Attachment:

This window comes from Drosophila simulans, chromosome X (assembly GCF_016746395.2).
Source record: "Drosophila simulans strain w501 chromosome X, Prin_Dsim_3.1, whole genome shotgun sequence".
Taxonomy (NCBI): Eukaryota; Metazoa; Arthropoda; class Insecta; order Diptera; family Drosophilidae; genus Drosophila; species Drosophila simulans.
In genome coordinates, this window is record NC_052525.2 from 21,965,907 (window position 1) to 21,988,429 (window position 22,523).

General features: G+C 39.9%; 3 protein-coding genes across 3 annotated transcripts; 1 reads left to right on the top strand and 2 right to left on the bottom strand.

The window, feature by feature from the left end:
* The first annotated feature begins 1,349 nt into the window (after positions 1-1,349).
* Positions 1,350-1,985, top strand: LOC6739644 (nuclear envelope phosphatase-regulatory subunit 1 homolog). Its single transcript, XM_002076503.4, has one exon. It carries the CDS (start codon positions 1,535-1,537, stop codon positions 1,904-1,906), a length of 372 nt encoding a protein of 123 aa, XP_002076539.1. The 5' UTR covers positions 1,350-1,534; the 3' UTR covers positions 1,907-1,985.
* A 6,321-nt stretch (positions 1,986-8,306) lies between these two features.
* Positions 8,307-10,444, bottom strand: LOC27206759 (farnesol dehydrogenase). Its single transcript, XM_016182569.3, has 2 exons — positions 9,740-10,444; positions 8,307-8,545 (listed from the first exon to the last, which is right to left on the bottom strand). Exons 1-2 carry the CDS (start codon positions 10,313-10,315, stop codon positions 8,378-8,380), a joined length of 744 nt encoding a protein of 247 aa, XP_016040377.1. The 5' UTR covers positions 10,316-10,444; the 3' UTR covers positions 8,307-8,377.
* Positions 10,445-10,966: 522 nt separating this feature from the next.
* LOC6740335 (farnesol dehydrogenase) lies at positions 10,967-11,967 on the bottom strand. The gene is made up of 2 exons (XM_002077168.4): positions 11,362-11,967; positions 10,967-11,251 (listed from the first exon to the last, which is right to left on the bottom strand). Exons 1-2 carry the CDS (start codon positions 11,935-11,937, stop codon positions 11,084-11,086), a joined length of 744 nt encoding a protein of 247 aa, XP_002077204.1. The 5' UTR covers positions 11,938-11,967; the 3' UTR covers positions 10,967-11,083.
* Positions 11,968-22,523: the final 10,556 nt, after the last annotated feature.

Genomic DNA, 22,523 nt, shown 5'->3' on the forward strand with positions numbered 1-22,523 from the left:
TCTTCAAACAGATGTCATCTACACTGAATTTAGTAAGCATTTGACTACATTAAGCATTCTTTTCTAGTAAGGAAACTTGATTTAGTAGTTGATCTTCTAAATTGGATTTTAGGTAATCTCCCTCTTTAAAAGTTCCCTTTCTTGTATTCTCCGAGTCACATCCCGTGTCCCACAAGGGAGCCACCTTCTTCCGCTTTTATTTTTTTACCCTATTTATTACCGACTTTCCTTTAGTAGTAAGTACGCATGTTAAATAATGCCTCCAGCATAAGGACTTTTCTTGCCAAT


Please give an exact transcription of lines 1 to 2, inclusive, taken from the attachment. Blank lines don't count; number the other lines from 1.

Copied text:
This window comes from Drosophila simulans, chromosome X (assembly GCF_016746395.2).
Source record: "Drosophila simulans strain w501 chromosome X, Prin_Dsim_3.1, whole genome shotgun sequence".